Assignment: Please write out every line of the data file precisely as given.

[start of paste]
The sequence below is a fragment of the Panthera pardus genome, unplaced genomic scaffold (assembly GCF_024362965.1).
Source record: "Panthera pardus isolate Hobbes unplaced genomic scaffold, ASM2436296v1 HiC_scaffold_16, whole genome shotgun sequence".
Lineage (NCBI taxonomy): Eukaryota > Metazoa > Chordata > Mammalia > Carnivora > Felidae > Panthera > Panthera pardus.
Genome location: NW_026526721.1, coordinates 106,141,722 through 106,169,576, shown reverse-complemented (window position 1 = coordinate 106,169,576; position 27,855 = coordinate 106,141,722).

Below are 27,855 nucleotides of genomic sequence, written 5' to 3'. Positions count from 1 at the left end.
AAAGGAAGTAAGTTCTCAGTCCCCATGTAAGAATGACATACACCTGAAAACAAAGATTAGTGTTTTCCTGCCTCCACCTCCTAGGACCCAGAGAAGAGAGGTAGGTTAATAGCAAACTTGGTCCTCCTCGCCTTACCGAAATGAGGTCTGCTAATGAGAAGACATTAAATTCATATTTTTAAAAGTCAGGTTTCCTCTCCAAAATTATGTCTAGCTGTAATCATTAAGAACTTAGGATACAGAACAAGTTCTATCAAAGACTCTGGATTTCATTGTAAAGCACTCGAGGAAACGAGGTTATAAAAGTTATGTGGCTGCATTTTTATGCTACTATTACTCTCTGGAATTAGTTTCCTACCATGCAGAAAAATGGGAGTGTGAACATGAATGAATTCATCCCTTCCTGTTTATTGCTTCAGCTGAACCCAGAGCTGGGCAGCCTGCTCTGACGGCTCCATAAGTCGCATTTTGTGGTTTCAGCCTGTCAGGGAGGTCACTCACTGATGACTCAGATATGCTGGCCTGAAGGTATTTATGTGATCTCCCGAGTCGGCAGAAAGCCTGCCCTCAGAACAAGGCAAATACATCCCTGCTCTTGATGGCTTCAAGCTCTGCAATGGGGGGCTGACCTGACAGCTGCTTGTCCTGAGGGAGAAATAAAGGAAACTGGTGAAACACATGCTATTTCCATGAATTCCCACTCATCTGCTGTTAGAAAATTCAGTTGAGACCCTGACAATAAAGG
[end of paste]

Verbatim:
The sequence below is a fragment of the Panthera pardus genome, unplaced genomic scaffold (assembly GCF_024362965.1).
Source record: "Panthera pardus isolate Hobbes unplaced genomic scaffold, ASM2436296v1 HiC_scaffold_16, whole genome shotgun sequence".
Lineage (NCBI taxonomy): Eukaryota > Metazoa > Chordata > Mammalia > Carnivora > Felidae > Panthera > Panthera pardus.
Genome location: NW_026526721.1, coordinates 106,141,722 through 106,169,576, shown reverse-complemented (window position 1 = coordinate 106,169,576; position 27,855 = coordinate 106,141,722).

Below are 27,855 nucleotides of genomic sequence, written 5' to 3'. Positions count from 1 at the left end.
AAAGGAAGTAAGTTCTCAGTCCCCATGTAAGAATGACATACACCTGAAAACAAAGATTAGTGTTTTCCTGCCTCCACCTCCTAGGACCCAGAGAAGAGAGGTAGGTTAATAGCAAACTTGGTCCTCCTCGCCTTACCGAAATGAGGTCTGCTAATGAGAAGACATTAAATTCATATTTTTAAAAGTCAGGTTTCCTCTCCAAAATTATGTCTAGCTGTAATCATTAAGAACTTAGGATACAGAACAAGTTCTATCAAAGACTCTGGATTTCATTGTAAAGCACTCGAGGAAACGAGGTTATAAAAGTTATGTGGCTGCATTTTTATGCTACTATTACTCTCTGGAATTAGTTTCCTACCATGCAGAAAAATGGGAGTGTGAACATGAATGAATTCATCCCTTCCTGTTTATTGCTTCAGCTGAACCCAGAGCTGGGCAGCCTGCTCTGACGGCTCCATAAGTCGCATTTTGTGGTTTCAGCCTGTCAGGGAGGTCACTCACTGATGACTCAGATATGCTGGCCTGAAGGTATTTATGTGATCTCCCGAGTCGGCAGAAAGCCTGCCCTCAGAACAAGGCAAATACATCCCTGCTCTTGATGGCTTCAAGCTCTGCAATGGGGGGCTGACCTGACAGCTGCTTGTCCTGAGGGAGAAATAAAGGAAACTGGTGAAACACATGCTATTTCCATGAATTCCCACTCATCTGCTGTTAGAAAATTCAGTTGAGACCCTGACAATAAAGG